“As long as my addiction is not hurting anyone else, it’s okay.”
This justification is not only incorrect in many ways, but it is dangerous for you and those around you. If you’re suffering from a substance use disorder, professional treatment is necessary to move towards a life of wellness.
Since depression often goes hand in hand with addiction, substance abuse is essentially a form of self-harm. To live by that reasoning would be affirming the false lies that mental illnesses often feed us:
- “My life has less value than others’ lives.”
- “I deserve to be punished or to suffer.”
- “The actions and decisions I make will only affect me.”
5 Ways Addiction Harms Your Loved Ones
There is always hope for recovery, and you deserve to live a life where you are not consistently damaging your emotional, mental, and physical health. Even if it were true that your substance abuse was not hurting anyone but yourself, that would still be reason enough to seek out professional recovery care.
The reality is that you are not the only person who is being negatively affected by your addiction. Below are 5 ways that the dark hands of addiction have reached out past your heavy shoulders and into the lives of the people you love and care about.
Codependency is a relationship pattern that is extremely common in families where substance abuse is present. It is harmful to everyone involved because it affirms negative coping mechanisms and inhibits people from acting autonomously.
Codependent patterns are usually adopted as ways to ignore, attempt to fix, or cope with a loved one who is caught up in addiction and/or mental illness by the people who they are close to. This is harmful to everyone because it enables the addiction, but it is also extremely unhealthy for the loved ones’ mental state.
Codependency is a vicious cycle. Consider this example: “If a mom becomes codependent in order to cope with a husband struggling with substance abuse, their daughter might also develop codependent habits in order to care for her mother’s emotional well-being.”
2. Hereditary Addiction Risk
While there are certainly a variety of factors that lead to someone developing an addiction, it is a biological illness. Like many other illnesses, there are hereditary factors that can make a person more susceptible than others.
The Genetic Science Learning Center explains it as such: “Because addiction has an inherited component, it often runs in families. It may be harder for people with certain genes to quit once they start. Or, they may experience more severe withdrawal symptoms if they try to quit.”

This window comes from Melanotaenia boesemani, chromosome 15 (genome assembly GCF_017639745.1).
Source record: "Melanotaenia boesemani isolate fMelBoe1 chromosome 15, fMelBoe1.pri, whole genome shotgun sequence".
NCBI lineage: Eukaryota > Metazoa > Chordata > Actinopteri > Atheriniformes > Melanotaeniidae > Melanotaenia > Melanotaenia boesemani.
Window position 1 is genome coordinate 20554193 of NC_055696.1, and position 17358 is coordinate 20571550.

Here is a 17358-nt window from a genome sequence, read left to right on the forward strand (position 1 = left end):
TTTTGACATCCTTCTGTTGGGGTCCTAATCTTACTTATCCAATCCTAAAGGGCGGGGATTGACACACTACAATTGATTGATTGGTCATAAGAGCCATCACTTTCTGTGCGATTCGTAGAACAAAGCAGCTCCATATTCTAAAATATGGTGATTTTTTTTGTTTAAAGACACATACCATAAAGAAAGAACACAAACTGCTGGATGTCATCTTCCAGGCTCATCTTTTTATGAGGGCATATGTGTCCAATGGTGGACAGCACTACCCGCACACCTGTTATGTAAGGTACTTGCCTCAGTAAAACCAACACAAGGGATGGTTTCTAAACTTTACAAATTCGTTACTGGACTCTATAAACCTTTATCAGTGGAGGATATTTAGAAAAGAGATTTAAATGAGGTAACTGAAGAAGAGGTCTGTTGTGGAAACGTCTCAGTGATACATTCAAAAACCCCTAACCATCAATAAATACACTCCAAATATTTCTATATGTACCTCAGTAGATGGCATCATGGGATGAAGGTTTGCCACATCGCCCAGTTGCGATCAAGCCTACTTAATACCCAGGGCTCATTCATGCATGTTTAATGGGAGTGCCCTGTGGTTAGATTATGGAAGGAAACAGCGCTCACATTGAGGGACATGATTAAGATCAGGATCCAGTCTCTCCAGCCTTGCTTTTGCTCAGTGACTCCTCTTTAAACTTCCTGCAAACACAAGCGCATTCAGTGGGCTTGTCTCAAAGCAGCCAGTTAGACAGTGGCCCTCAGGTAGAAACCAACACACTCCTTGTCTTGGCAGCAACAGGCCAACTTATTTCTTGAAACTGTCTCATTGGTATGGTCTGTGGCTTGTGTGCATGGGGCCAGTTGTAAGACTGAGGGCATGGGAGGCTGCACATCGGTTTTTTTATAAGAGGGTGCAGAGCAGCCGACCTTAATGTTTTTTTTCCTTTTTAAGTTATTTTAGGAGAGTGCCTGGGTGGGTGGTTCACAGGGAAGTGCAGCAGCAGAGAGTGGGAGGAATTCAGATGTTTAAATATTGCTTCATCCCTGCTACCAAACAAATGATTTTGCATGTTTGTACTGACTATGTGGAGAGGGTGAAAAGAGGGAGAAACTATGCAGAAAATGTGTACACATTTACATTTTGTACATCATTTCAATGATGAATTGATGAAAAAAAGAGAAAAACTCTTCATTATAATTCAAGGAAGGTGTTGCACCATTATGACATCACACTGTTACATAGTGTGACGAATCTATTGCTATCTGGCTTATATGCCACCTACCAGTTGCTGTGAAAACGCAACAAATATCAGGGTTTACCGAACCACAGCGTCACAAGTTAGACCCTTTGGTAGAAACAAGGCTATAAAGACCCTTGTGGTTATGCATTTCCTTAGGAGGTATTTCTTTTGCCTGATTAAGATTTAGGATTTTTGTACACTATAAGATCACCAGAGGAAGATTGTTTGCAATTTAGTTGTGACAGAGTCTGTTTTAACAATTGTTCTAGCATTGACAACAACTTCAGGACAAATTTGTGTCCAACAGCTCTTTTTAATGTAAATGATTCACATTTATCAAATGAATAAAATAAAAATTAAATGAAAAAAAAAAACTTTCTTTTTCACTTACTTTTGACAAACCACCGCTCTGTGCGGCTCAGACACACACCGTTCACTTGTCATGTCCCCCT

Maybe you are already one of many in your family who struggle with substance abuse. But regardless of if you have a history of it or not, your current or future children will be more vulnerable to addiction than others. In addition to the genetic factors, the trauma and dysfunction associated with living in a home where active substance abuse occurs will put your children at increased risk. As a parent, this is a very real way that your addiction is a danger to more than just you.
3. Personality Changes
You are not acting like yourself when you are intoxicated. This harms you just as much as it harms those around you. If you have come to the point where you do not really see a difference between the way you are when you are drunk and when you are sober—that is a red flag. Not only does this mean that your substance is taking control over your identity, but it is also inhibiting you from truly living.
When you are intoxicated, your judgment and decision-making abilities are impaired, your inhibitions are decreased, your memory becomes faulty, and you become numb to emotions and other important aspects of the human experience. In that kind of state, you are either (often unintentionally) hurting those around you or isolating yourself from others—both of which can be very harmful.
4. Perpetuating Negative Addiction Stereotypes
There are a lot of negative societal stigmas that surround addiction. The way that we respond to them will either increase or decrease their ubiquity.
The biggest stereotype is that addiction is an active choice that people make, not a biological illness. By turning down professional treatment because you believe your addiction is only hurting you, you are feeding into the false notion that addiction is within your control.
5. Setting a Poor Example
Similar to the previous reason, usually, our actions are affecting others more than we will ever know. Maybe there is someone else you know whose drinking habits are “worse” than yours, and you have subconsciously been reasoning with yourself that “if Tim doesn’t need addiction recovery yet, then I definitely don’t.”
Aside from the fact that you do not really know if Tim has had treatment or not, it is never helpful to compare illnesses because everyone’s situations and factors are different. Only you can truly know how “bad” your addiction has become.
That being said, there might be people in your life who are thinking the exact same thing, except you are their Tim. You never know: by downplaying your own need for treatment, you could be affirming someone else’s faulty reasoning, and they could be even more of a danger to themselves and others in their life.
Getting the Help You Need
If you are ready to take action against your addiction, for the sake of your own health and the safety of those you love, Missouri’s The Aviary Recovery Center can help you begin your journey to sobriety and continued wellness with a wide range of evidence-based treatment options. If it is the love of your family that is motivating you, check out our program dedicated to helping family and loved ones.